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September 15, 2014

Washington, D.C. – As part of National Child Passenger Safety Week, Safe Kids Worldwide released today “Buckle Up: Booster Seats,” a new study that finds an alarming number of parents are allowing kids to use a seat belt alone before they are big enough. 

The report, funded in part by a $2 million grant from the General Motors Foundation, is based on a national online survey of 1,000 parents of children ages 4 to 10. The study found seven in ten parents do not know that a child should be at least 57 inches (4’9”) to ride in a car without a booster seat. In fact,in practice, nine out of ten parents move a child from a booster seat to a seat belt too soon.

Download the report and infographic.

“Car seats, booster seats and seat belts are engineered to offer more protection than ever,” said Kate Carr, president and CEO of Safe Kids Worldwide. “But we found there’s a need to remind parents, and anyone who drives a child, about the importance of using a booster seat until a seat belt alone fits safely. Here’s an easy tip: A child needs to be at least 57” tall and between 80 and 100 pounds to ride with just a seat belt.”

Motor vehicle crashes are the second-leading cause of death for children 4 to 10 years old. In 2012, 340 children this age died in motor vehicle crashes. A third of these children were riding without a restraint that could have potentially saved their lives.  Many children of this age should be riding in booster seats which have been shown to reduce the risk of serious injury by 45 percent compared to seat belts alone.

Booster seats protect children who are too big for a car seat but too small for a seat belt. Seat belts don’t fit children properly until they are at least 57” (4’9”) tall and weigh between 80 and 100 pounds.

The report also revealed that carpooling can be a particularly risky time for small passengers. One in five parents whose children carpool say they “bend the rules” when driving, letting children ride without seat belts and without the car seat or booster seat they would normally use.  And 61 percent of parents say they notice other carpool drivers bending the rules. Safe Kids research also shows that one in four parents report they don’t buckle up their children on every ride.

“We’re committed to our partnership with Safe Kids and the work we do to improve child passenger safety,” said Jeffrey Boyer, General Motors Vice President for Safety and GM Foundation Board Member. “All who share a commitment to protecting passengers should take pride in the progress that’s been achieved. However, this report is an important reminder that there’s more we can do to ensure that children are buckled up correct on every ride, every time.”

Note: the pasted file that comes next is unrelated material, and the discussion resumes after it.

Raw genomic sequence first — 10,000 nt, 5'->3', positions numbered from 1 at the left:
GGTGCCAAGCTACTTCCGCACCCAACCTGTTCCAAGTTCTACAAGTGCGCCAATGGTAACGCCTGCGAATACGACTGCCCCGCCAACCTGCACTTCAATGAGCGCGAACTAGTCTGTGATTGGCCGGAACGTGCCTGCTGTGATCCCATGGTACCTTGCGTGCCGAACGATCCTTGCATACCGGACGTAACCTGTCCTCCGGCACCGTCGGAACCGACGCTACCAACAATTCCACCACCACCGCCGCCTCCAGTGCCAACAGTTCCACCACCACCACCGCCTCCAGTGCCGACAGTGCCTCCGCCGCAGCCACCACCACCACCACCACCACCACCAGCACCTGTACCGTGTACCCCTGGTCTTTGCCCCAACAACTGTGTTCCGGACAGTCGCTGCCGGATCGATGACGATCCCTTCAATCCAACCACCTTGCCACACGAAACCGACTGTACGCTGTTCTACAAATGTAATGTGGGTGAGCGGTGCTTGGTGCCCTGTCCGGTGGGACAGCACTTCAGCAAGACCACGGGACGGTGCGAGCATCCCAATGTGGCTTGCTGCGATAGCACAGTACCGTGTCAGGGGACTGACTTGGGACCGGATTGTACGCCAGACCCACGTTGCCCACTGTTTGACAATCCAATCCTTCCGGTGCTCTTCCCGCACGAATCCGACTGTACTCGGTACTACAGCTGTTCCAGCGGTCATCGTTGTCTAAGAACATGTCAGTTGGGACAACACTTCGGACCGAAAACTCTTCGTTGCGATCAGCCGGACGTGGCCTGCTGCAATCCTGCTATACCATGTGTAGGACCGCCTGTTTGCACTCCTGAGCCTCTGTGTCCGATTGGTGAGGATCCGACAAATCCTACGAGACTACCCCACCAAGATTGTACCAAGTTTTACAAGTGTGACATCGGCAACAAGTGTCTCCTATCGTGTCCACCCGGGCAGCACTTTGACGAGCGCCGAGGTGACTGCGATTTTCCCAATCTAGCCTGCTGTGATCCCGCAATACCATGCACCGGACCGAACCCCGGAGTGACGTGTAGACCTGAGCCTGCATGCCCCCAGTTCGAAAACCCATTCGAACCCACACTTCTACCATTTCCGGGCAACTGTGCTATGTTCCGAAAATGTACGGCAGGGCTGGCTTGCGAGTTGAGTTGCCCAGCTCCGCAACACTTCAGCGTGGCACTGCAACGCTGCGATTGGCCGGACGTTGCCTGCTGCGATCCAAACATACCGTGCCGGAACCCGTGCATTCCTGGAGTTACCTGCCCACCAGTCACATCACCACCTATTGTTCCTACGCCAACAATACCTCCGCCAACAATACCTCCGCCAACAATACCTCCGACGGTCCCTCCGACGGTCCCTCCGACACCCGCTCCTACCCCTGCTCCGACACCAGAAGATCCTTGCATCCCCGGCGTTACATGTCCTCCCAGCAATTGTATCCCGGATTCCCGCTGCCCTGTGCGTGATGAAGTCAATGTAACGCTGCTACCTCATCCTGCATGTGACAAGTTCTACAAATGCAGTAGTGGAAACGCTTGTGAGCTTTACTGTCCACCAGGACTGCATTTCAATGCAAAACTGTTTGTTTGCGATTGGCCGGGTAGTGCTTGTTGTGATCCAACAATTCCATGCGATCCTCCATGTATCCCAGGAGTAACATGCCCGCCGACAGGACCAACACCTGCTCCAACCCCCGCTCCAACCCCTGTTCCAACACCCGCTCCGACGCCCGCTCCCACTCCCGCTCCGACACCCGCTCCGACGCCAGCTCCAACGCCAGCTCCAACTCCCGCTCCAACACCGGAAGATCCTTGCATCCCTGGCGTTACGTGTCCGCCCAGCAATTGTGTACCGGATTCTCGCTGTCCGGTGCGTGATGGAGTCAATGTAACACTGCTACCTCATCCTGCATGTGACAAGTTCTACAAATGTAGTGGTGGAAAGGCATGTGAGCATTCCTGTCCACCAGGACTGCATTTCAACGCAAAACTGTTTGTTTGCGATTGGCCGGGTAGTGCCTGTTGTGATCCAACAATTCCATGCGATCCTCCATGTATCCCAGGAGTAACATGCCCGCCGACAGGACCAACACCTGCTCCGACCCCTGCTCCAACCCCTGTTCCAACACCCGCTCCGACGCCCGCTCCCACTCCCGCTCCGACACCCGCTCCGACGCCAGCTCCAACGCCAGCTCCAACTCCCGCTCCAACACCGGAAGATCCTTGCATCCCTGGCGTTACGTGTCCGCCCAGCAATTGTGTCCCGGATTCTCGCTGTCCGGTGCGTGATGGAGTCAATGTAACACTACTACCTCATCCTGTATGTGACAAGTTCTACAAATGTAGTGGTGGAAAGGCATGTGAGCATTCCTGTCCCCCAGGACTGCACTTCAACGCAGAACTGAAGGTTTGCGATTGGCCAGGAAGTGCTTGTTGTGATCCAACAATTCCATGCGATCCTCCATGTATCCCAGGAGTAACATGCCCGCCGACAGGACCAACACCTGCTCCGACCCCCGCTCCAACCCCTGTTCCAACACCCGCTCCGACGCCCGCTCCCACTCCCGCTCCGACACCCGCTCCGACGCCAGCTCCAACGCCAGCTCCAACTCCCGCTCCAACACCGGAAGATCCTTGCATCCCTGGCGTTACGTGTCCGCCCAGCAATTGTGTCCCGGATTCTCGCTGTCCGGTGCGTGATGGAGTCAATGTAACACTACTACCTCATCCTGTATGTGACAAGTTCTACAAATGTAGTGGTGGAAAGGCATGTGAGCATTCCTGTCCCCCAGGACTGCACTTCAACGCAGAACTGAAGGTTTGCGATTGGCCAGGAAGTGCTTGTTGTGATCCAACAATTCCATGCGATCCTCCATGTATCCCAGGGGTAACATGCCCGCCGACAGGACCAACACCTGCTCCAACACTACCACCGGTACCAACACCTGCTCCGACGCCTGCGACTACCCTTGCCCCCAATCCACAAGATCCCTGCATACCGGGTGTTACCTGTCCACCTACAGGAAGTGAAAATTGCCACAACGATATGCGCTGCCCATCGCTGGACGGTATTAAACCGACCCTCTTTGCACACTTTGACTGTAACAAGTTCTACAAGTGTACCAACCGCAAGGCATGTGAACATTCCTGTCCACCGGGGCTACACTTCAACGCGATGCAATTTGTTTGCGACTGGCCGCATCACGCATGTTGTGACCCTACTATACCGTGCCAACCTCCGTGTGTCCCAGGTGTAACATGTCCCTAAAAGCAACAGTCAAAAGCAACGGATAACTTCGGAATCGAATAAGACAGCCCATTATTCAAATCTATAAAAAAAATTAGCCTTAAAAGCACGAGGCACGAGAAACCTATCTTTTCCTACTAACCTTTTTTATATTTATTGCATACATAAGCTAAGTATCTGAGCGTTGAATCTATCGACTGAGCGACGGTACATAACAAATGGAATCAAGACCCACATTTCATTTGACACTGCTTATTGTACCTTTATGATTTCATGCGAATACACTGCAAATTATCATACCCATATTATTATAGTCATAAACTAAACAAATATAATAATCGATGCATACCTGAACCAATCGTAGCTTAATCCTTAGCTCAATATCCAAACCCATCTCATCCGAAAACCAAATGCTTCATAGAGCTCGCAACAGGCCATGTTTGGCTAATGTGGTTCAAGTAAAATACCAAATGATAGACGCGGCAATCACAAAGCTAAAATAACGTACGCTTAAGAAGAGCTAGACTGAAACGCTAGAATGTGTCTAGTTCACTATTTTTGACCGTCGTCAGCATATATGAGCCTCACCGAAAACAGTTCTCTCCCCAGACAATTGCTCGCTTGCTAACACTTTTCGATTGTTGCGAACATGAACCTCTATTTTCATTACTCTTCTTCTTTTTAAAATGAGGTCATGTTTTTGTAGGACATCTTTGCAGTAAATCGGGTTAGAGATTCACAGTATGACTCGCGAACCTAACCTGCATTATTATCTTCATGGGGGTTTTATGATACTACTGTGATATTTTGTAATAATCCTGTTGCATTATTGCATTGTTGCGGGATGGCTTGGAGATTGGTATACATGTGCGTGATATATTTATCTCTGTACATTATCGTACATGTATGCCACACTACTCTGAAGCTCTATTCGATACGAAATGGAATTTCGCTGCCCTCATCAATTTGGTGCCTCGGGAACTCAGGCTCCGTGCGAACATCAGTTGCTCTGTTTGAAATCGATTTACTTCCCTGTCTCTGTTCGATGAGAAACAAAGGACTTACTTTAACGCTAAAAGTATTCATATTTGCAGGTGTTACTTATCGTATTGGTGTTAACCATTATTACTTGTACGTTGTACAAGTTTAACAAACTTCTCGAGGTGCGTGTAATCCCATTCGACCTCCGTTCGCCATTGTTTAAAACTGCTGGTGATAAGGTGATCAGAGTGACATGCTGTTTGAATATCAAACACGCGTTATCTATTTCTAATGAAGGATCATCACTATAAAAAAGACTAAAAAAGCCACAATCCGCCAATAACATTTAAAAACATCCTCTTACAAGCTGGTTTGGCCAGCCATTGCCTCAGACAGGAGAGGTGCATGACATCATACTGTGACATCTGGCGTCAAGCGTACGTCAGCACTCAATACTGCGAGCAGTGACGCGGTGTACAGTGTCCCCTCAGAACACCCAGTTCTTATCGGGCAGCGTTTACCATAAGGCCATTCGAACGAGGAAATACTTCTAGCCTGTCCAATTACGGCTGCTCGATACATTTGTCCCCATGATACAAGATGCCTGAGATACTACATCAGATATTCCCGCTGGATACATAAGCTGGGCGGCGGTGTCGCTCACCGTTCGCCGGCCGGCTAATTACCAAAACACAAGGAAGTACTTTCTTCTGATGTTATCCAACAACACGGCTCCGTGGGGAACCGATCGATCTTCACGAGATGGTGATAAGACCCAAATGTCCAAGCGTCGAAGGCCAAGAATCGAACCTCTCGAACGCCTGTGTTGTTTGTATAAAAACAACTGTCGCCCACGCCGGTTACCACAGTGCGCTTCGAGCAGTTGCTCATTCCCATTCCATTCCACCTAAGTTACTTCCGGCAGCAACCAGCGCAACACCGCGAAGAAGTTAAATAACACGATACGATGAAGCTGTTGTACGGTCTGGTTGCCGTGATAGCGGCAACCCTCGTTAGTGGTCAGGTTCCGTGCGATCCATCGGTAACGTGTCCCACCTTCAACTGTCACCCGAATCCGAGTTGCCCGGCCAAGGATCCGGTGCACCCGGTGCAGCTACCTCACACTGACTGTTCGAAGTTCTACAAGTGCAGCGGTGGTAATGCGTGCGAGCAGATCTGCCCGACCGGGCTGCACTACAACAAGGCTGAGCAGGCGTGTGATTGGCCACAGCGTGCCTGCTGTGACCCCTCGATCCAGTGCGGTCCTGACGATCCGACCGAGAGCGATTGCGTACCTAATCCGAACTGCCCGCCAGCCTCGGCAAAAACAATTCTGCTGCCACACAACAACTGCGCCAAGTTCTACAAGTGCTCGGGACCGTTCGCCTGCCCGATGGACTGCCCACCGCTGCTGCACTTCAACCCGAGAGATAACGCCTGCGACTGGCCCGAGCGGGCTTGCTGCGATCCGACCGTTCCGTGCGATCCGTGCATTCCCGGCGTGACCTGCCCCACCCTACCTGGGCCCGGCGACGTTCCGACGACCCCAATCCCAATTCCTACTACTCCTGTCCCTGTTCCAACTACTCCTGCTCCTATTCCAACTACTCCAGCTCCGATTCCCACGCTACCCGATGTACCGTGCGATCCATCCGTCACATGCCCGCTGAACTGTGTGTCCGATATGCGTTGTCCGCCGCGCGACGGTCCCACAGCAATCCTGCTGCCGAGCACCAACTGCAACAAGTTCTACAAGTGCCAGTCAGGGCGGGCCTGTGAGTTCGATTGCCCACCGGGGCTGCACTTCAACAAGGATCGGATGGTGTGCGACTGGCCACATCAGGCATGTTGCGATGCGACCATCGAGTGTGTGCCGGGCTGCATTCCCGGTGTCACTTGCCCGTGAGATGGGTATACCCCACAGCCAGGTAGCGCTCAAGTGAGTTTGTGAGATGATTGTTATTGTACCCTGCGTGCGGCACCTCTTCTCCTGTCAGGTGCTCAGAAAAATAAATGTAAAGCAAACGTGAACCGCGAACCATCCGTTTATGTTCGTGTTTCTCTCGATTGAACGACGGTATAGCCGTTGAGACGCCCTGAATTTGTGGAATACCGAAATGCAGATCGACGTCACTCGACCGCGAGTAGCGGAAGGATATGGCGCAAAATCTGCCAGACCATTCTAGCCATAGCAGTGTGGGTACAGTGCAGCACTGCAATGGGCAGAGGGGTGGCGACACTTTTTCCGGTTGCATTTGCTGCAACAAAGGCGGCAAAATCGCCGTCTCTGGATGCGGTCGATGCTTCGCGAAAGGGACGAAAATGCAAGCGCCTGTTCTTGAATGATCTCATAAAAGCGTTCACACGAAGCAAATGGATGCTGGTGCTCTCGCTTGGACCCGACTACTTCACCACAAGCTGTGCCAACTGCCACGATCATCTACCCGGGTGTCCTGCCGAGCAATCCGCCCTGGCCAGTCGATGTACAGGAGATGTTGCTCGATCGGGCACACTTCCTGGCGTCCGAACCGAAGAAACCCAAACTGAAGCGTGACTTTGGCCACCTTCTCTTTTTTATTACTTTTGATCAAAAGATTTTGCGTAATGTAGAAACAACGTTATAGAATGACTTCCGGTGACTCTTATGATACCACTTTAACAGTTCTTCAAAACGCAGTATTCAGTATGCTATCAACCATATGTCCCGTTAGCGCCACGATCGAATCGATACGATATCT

Buckle up every ride, every time, in the right seat.

  • Remember: A child needs to be at least 57” tall (4’9”) and weigh 80-100 pounds to ride with just a seat belt.
  • Check that a car seat is installed properly here.
  • Learn more about car seat safety at

Child Passenger Safety Week (September 14-20, 2014) culminates with National Seat Check Saturday on September 20. Safe Kids will host more than 500 child seat inspections across the country, offering guidance from certified Child Passenger Safety Technicians on proper installation of child safety and booster seats. Parents and caregivers can visit to locate an event in their community.

About Safe Kids Worldwide

Safe Kids Worldwide is a global network of organizations dedicated to providing parents and caregivers with practical and proven resources to protect kids from unintentional injuries, the number one cause of death to children in the United States. Throughout the world, almost one million children die of an injury each year, and almost all of these tragedies are preventable. Safe Kids works with an extensive network of more than 600 coalitions in the United States and in 23 countries to reduce traffic injuries, drownings, falls, burns, poisonings and more. Since 1988, Safe Kids has helped reduce the U.S. childhood death rate from unintentional injury by 55 percent. Working together, we can do much more for kids everywhere. Join our effort at

About the GM Foundation
Since its inception in 1976, the GM Foundation has donated hundreds of millions of dollars to American charities, educational organizations and to disaster relief efforts worldwide. The GM Foundation focuses on supporting Education, Health and Human Services, the Environment and Community Development initiatives, mainly in the communities where GM operates. Funding of the GM Foundation comes solely from GM. The last contribution to the GM Foundation was made in 2001. For more information, visit